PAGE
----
Why they volunteer there: When she saw an ad for VITA in the newspaper, Brenda thought it sounded like a perfect opportunity to get involved. “I like to stay active in my community,” Brenda says. “I enjoy the work. I have an accounting degree, so VITA is really up my alley.”
Brenda was asked to join RSVP and use her accounting skills to support United Way Chief Financial Officer Dawn Thostesen. This position is a perfect complement to Brenda’s VITA work and provides even more opportunities to stay engaged.
How long they have volunteered there: Brenda has volunteered with VITA for seven years and RSVP for one and half years.
Insights gained from volunteering: Volunteering has taught Brenda to be grateful for everything she has in her life. “I am a very fortunate person — I have a very supportive family, and I’m healthy. You see a lot of people who are ill or struggling financially, and I’m very grateful that I don’t have those same concerns.”
Brenda also believes that volunteers should gain as much from their service as the organizations they work for. “It’s a win-win situation,” Brenda says. “People are very appreciative when they get help on their taxes. And it’s OK to get enjoyment out of your volunteer experience.”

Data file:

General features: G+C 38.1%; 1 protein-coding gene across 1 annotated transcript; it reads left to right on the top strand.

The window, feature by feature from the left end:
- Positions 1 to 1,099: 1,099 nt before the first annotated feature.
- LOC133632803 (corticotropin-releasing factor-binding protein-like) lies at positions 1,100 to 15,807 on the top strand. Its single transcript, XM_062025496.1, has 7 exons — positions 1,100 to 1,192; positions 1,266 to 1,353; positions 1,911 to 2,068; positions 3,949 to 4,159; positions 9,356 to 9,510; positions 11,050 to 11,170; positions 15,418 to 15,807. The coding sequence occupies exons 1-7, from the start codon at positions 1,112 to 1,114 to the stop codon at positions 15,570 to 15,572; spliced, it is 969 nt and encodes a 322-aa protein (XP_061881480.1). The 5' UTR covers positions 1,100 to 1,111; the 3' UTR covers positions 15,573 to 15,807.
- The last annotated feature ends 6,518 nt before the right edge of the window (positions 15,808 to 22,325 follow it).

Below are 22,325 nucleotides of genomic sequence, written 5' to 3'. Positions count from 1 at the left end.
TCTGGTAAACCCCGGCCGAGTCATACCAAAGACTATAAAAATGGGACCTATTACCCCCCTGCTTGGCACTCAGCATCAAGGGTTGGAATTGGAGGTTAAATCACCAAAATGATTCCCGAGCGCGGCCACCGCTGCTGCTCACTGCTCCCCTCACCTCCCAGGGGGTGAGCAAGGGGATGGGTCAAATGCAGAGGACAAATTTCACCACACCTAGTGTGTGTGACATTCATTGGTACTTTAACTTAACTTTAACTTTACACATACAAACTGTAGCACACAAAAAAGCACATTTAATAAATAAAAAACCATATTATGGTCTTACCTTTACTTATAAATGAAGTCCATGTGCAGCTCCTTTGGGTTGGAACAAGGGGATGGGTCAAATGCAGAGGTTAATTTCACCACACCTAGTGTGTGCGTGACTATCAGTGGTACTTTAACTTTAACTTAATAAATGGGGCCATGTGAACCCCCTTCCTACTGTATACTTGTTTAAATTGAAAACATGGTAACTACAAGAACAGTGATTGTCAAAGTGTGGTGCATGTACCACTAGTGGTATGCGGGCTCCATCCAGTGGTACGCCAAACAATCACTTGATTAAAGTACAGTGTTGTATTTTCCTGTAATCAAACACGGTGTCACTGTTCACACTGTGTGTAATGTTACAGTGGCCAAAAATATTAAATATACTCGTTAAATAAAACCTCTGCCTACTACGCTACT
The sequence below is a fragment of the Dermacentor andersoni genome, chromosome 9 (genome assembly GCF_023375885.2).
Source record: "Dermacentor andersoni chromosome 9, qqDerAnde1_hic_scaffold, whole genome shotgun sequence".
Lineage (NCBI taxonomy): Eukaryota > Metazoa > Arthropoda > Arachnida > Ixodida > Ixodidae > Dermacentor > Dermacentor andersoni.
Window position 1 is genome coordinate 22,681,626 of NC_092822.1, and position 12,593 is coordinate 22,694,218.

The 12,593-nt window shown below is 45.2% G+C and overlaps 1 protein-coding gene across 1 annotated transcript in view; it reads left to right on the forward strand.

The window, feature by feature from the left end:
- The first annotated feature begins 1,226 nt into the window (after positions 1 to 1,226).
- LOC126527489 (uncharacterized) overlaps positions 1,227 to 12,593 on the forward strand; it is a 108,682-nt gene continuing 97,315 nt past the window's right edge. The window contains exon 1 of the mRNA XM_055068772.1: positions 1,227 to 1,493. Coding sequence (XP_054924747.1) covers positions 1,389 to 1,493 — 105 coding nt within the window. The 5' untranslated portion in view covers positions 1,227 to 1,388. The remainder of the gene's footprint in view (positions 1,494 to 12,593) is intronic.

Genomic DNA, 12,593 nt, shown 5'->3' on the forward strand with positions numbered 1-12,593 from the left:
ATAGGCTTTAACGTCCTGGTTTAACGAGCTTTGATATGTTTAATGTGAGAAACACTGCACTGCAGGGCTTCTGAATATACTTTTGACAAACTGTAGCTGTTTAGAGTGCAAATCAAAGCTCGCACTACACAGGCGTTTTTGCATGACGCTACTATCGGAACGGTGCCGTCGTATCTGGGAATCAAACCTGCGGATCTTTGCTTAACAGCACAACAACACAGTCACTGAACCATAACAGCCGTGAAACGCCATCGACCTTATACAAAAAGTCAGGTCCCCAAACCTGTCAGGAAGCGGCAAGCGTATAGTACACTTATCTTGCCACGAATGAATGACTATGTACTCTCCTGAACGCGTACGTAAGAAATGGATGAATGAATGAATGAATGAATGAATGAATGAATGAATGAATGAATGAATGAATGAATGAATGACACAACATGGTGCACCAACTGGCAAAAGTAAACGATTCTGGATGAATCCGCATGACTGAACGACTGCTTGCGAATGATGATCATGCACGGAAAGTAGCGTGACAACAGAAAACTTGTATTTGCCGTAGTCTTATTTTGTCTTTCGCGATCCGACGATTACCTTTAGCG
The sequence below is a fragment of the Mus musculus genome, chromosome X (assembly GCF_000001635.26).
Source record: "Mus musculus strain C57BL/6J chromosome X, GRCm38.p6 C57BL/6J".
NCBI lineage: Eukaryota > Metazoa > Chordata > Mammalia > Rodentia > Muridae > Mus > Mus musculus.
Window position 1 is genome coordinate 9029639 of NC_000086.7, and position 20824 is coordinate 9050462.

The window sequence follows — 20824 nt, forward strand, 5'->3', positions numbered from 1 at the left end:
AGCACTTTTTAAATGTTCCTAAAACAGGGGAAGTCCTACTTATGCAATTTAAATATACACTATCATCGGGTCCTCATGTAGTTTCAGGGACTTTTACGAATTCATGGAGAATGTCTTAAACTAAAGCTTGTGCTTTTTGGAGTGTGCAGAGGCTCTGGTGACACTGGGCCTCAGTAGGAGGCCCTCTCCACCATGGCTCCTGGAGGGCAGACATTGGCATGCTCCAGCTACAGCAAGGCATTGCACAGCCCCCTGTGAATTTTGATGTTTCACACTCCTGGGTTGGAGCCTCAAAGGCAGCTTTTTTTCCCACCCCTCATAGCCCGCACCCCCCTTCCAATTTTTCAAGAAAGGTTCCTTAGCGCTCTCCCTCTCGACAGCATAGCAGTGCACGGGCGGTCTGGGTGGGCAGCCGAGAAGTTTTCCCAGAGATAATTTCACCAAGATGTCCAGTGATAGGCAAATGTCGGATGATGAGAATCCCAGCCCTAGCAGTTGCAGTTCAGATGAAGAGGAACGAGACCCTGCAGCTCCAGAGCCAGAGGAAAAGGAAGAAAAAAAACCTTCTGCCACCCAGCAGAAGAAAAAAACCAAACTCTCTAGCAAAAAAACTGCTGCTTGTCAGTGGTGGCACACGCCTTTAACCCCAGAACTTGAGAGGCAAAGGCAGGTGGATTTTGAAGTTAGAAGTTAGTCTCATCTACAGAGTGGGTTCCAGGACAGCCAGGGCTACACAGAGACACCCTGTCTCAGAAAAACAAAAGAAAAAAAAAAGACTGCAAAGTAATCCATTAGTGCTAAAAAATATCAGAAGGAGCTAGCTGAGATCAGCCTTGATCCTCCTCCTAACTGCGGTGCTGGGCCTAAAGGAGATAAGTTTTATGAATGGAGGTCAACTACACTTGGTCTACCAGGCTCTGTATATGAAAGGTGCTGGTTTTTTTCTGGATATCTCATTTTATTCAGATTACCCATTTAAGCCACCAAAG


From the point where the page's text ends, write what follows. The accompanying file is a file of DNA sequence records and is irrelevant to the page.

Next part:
Advice to others who might want to volunteer: Brenda was able to find two volunteer positions that suit her needs and skills, and she encourages others to do the same. “Find something that you’re passionate about, and find somewhere that can use that.”
Name: Kaye Frataccia
Occupation: Retired Spanish teacher
Volunteer position: Board of Directors & general volunteer
Where they volunteer: Hilltop Neighborhood House, Valpo Parks Foundation, Memorial Opera House Foundation and Don Quixote Foundation
What they do: Serving on four different boards of directors allows Kaye to make a difference throughout her community. She often helps with fundraising and ensuring the completion of large projects like Valpo Parks’ complete renovation of ValPLAYso, a beloved local park. When volunteering at Hilltop, Kaye’s favorite task is reading to the kids. She also helps in the soup kitchen and helped fundraise for Hilltop’s new food pantry and mobile food van.
Why they volunteer there: Kaye has always valued education and saw that Hilltop Neighborhood House shares the same priorities. Her board positions allow her to share her talents and time around the whole community.
How long they have volunteered there: Between seven and 10 years.
Insights gained from volunteering: Everyone in our community has to do their part and give back. “Our community is strong, but it’s only strong because of the people who live here. In life you can’t just be a taker, you have to be a giver. You have to do your share.”
Advice to others who might want to volunteer: Volunteers can make a huge impact when they are passionate about their work. “Find your passion inside and look for an agency that matches what you care about. Start small with temporary positions and work up to full-time or permanent if you can. And you’ll feel good inside.”